Challenge: Do what scares you? I'm scared of death and the concept of eternity. While I'm NOT about to DO that, I could write a song distilling my fears about said subject matter, yes? Yes. OK, it's a deal, then.
There's a saying that aging is like sailing into an asteroid field, where the asteroids get thicker and thicker until one hits you. This is a song about that. One take everything. Video.
I wrote a weird song about dying alone and getting eaten by my cats.
So this months challenge theme was uncool... so i remixed / grungified a song that was played by Funerary Violinists... [more inside]
Another improv track riffing off of the previous Bearded Dragon. This was the last time the Slimelords/the Next ever played together. We broke up shortly after some pictures of us were taken together that same night.
In the very first hour of the brand new year of 2010, I was on a stage in Tokyo, part of Mike Watt's yearly "We Jam Econo" event, singing about death. Video of this same performance can be seen at YouTube or Vimeo. [more inside]
A version of a traditional shanty song, recorded mono with a guitar. [more inside]
By the Maggie Thatcher Experience. I'm re-submitting as I got a message saying it was pulled last time because it looked like an advert (lots of html links) - No links this time. Hope it's now ok. I am a newbie. please be gentle with me. Yours, The Maggie Thatcher Experience [more inside]
"An autobiography is an obituary in serial form with the last installment missing." Quentin Crisp [more inside]
A song about getting old. [more inside]
Part of my Old Songs series, a circuslike melody from 2004 telling of little criminals. [more inside]
I've decided to make lo-fi recordings of old songs I wrote in my 20s and early 30s. Many of these songs are between 15 and 20 years old and have not been preformed since they were written. [more inside]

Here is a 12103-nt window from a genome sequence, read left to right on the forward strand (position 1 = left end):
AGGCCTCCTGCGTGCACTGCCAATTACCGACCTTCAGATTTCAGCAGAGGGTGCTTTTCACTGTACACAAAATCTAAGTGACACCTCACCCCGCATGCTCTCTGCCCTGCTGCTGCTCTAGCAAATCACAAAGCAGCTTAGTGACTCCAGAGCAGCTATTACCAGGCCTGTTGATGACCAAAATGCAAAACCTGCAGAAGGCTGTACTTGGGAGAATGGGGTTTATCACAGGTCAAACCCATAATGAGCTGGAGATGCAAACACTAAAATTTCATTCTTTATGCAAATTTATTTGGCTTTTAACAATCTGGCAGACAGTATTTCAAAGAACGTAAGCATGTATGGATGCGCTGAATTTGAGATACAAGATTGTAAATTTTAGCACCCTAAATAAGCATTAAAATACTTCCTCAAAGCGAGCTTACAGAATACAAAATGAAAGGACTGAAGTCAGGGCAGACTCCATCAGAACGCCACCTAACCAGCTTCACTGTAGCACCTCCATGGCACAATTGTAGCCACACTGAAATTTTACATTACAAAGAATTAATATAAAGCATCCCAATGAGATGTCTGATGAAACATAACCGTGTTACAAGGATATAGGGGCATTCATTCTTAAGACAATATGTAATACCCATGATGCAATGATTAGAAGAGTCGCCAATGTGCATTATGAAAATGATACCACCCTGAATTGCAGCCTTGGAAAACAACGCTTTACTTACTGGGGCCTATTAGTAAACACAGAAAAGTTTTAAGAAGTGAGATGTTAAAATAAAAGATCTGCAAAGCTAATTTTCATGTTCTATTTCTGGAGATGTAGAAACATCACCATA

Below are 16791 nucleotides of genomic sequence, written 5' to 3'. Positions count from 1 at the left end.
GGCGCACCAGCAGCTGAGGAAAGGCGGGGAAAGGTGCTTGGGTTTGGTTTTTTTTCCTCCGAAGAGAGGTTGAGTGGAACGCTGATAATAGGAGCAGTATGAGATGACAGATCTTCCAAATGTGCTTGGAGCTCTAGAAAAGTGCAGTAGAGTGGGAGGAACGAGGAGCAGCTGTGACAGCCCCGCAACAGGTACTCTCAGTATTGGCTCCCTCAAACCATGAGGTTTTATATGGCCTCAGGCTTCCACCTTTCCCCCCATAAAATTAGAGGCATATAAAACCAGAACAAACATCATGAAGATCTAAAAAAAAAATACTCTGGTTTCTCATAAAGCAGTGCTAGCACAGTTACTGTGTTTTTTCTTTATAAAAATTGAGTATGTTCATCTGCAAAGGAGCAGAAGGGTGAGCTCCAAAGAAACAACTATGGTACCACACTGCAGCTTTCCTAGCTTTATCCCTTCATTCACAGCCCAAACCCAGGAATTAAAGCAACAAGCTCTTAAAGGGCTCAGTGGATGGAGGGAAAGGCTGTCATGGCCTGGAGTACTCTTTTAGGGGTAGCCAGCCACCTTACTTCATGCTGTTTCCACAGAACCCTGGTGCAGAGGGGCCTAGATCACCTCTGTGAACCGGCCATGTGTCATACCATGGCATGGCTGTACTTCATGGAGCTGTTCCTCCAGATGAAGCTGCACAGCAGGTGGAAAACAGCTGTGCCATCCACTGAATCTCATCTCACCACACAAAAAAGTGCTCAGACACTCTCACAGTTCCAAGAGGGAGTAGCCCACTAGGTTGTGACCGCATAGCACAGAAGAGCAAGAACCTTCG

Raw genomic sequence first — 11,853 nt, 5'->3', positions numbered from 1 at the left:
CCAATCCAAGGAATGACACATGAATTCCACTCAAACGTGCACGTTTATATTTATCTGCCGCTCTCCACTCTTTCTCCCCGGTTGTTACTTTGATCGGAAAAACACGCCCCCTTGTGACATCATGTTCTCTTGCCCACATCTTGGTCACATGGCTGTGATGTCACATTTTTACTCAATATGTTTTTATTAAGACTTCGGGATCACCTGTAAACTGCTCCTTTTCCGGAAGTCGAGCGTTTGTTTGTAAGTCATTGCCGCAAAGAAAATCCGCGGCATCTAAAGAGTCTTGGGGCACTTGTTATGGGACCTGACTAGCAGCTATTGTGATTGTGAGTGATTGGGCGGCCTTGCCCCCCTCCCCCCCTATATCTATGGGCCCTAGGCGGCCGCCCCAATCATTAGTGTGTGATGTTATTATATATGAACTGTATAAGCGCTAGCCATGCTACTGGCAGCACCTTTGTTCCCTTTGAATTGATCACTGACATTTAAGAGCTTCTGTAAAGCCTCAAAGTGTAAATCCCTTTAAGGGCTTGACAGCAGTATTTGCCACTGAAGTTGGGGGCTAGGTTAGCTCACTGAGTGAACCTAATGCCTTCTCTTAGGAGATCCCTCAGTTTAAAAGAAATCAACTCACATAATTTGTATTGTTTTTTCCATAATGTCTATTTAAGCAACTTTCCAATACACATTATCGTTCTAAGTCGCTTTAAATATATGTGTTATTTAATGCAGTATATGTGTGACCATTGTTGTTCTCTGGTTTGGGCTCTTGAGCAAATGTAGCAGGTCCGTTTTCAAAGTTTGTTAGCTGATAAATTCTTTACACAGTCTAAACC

Sailor Martin, my pierced and tattooed ventriloquist dummy, attempts, and fails at, recording a song for children about pretty birds and fuzzy rabbits. [more inside]
A "drifty" and atmospheric song about life and death and love, complete with harp. [more inside]
A song about dying [more inside]
Out of sheer curiousity I set a sound activated recorder on the flank of a road-killed deer on the Monida pass - directly in between Idaho and Montana on I-15. I was fully engaged in my summer work of road construction, the year was 1999. I saw a murder of crows assembled, making plans to have this poor deceased deer for dinner. I was curious to hear if crows spoke differently between themselves from the regular crowspeak between us and them. Though this may not be 'music', I found it to be one of the most surreal and interesting things I'd put to tape. The sounds of slow-motion bullets you hear are heavy trucks passing. The crows speak for themselves.
Here's my version of this most haunting of American folk songs. It's very stripped-down: just voice, drone, a bass drum and a shekere. In the time-honored folk tradition, I've made a few minor lyrics changes here and there, and the melody I'm using is different from the Dock Boggs or Stanley Brothers versions of the tune. Anyway, it's one of my very favorite traditional songs. Hope you enjoy.
Somewhere I read about how you can effectively kill populations of people by just doing your job in a big corporation, and not questioning the decisions above and below you. It was termed the "slow cowardly death" of the people affected. After reading MeFi for what feels like years, I finally became a member, so I thought I'd share something. I recorded this last year to test out my home studio, and have something to play at funerals.
Written and performed at my request by Andrew over at Songs to Wear Pants to dot com.
It is told that Buddha, going out to look on life, was greatly daunted by death. "They all eat one another!" he cried, and called it evil. This process I examined, changed the verb, said, "They all feed one another," and called it good.